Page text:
Now, there is also the question of minor party candidates, Republican conservative and right to life, I should say, parties are looking to nominate a former Congressman who could pull a lot of votes away from the Republican candidate on the more conservative side. RANDALL: Mr. Goodwin, what are your pollsters telling you about the race?

GOODWIN: Well, so far, the issue of Rudy's extramarital affairs have not made a big impact on the public. I think, people so far have not heard enough to say that this would change their mind in any great numbers, but that number is rising slightly and I think it will continue to rise as the story gets more statewide play. Don't forget, we are here in New York City, it's a real media hothouse for the story, he is the mayor of New York after all. But upstate in...

RANDALL: Mr. Goodwin...


RANDALL: ... does the mayor stay in or get out of the race, what do you think?

GOODWIN: Will he?

RANDALL: Will he or won't he?

GOODWIN: I don't -- I think it's 50-50 right now, I think the next week -- I think we will know within a week.

RANDALL: Mr. Goodwin, thanks very much, thanks for being with us.

GOODWIN: My pleasure.

RANDALL: President Clinton, today, touched on Giuliani's marital and health problems.


WILLIAM J. CLINTON, PRESIDENT OF THE UNITED STATES: I think everybody in New York and everybody out in America ought to be rooting for the human side of this to work out. We should wish him well and his struggle over his illness, we should wish that family well, we should want the best for their children, and we should want some space for all of them, out of the glare of publicity to work their family issues out, that is what I want and I hope he gets it.


RANDALL: Mr. Clinton also said the first lady's Senate bid has not affected what he called his "good personal relationship" with the mayor of New York. And on National Public Radio, the president said his years in the White House have been good for his marriage. He says living above the store, so to speak, has given the first couple more time together.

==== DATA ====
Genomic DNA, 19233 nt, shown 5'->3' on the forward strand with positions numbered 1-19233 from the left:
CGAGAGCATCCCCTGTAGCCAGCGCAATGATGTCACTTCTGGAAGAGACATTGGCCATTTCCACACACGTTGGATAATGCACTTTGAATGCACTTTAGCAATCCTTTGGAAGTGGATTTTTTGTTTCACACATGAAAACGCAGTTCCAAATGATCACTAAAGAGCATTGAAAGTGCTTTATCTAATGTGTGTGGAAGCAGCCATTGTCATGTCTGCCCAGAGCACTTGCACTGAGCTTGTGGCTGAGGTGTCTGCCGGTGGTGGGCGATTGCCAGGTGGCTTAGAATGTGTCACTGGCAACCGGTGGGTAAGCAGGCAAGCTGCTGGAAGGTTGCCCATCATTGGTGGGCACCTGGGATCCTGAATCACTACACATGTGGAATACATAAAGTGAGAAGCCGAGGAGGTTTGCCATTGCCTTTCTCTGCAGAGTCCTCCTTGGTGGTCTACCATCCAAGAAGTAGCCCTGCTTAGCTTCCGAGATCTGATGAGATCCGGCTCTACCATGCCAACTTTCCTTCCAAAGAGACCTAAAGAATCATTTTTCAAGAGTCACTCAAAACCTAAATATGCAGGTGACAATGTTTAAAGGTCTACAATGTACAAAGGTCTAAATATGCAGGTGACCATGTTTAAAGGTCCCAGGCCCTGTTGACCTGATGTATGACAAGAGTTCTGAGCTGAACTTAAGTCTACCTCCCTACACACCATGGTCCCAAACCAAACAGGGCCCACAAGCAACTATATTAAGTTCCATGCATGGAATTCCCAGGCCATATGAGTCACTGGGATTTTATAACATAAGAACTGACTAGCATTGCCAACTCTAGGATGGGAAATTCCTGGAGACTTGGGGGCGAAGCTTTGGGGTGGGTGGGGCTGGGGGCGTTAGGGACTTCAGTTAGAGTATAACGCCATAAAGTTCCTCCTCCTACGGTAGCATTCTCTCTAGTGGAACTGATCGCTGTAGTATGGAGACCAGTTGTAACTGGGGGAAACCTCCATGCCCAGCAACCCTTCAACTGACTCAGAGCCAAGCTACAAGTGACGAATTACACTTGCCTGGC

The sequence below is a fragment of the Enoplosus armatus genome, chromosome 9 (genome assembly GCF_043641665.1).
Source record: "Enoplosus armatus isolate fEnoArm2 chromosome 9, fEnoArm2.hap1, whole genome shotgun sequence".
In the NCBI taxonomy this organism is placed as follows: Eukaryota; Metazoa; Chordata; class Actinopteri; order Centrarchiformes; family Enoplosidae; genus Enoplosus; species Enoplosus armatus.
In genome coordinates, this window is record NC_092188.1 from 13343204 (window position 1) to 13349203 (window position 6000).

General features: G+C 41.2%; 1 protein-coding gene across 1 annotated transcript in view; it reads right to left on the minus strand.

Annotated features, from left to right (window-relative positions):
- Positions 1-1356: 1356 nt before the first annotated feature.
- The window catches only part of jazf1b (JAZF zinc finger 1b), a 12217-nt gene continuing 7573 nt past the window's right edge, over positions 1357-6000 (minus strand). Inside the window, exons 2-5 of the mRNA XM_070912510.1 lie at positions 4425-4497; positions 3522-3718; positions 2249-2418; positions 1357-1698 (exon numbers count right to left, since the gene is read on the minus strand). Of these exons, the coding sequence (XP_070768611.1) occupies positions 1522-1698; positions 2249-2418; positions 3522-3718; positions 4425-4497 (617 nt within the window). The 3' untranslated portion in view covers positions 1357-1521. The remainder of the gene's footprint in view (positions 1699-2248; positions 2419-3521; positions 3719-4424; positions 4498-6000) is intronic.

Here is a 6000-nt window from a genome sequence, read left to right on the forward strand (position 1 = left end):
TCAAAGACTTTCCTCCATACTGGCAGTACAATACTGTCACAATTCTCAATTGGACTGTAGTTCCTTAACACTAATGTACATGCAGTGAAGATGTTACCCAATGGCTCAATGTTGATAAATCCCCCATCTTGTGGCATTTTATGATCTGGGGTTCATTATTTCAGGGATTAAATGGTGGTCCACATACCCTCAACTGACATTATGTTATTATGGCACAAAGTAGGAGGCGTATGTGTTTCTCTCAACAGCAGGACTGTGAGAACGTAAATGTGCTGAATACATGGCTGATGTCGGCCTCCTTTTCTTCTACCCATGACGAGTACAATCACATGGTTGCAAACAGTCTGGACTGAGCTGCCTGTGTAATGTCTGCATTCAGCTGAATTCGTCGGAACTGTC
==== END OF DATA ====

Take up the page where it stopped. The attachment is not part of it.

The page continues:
In that interview, Mr. Clinton did not mention the Monica Lewinsky scandal. The Clintons and the Giulianis, of course, have had to deal with their marital problems with the media and, in turn, the nation watching. Bruce Morton now on politicians, past and present, and the shrinking zone of privacy.


BRUCE MORTON, CNN CORRESPONDENT (voice-over): Adlai Stevenson, the Democrats' presidential nominee in 1952, was divorced. Reporters mentioned it, but running against war hero Dwight Eisenhower and a world-class grin, Stevenson never had much chance of winning. John Kennedy had girlfriends, and reporters knew it, but the rule used to be, you only write it if it affects the way the man is doing his job.

HUGH SIDEY, "TIME" MAGAZINE: I never saw that it got in the way of Kennedy being president, and so we just kind of shoved it aside, not that we approved of it or thought it was a wise thing or anything, but there was so much else to do.

MORTON: In 1962, Republican Nelson Rockefeller divorced his wife of 32 years and, in 1963, remarried. The widely-reported divorce and remarriage cost Rockefeller popularity, but he lost the 1964 presidential nomination to Barry Goldwater because the GOP was changing direction -- conservative, not moderate; South and West, not East.

The rule really changed with Democrat Gary Hart's presidential run in 1988. Reporters found out about Donna Rice and the good ship monkey business and asked hard questions.


QUESTION: Have you ever committed adultery?

SEN. GARY HART (D), PRESIDENTIAL CANDIDATE: I do not have to answer that question.


MORTON: Did that have anything to do with how well he was doing his job? No, but all of a sudden private lives were fair game. And then came William Clinton.


B. CLINTON: I did not have sexual relations with that woman, Miss Lewinsky.


MORTON: The intern eventually did affect how the president did his job. He was impeached by the House and acquitted in a Senate trial. The mayor of New York, unlike the president, hid no gaudy secrets, just some pain.

GIULIANI: This is very, very painful. For quite some time, it's probably been apparent that Donna and I lead, in many ways, independent and separate lives. MORTON: How much of this is the press's business, the voters business? Some, certainly. This can affect how the mayor does his job.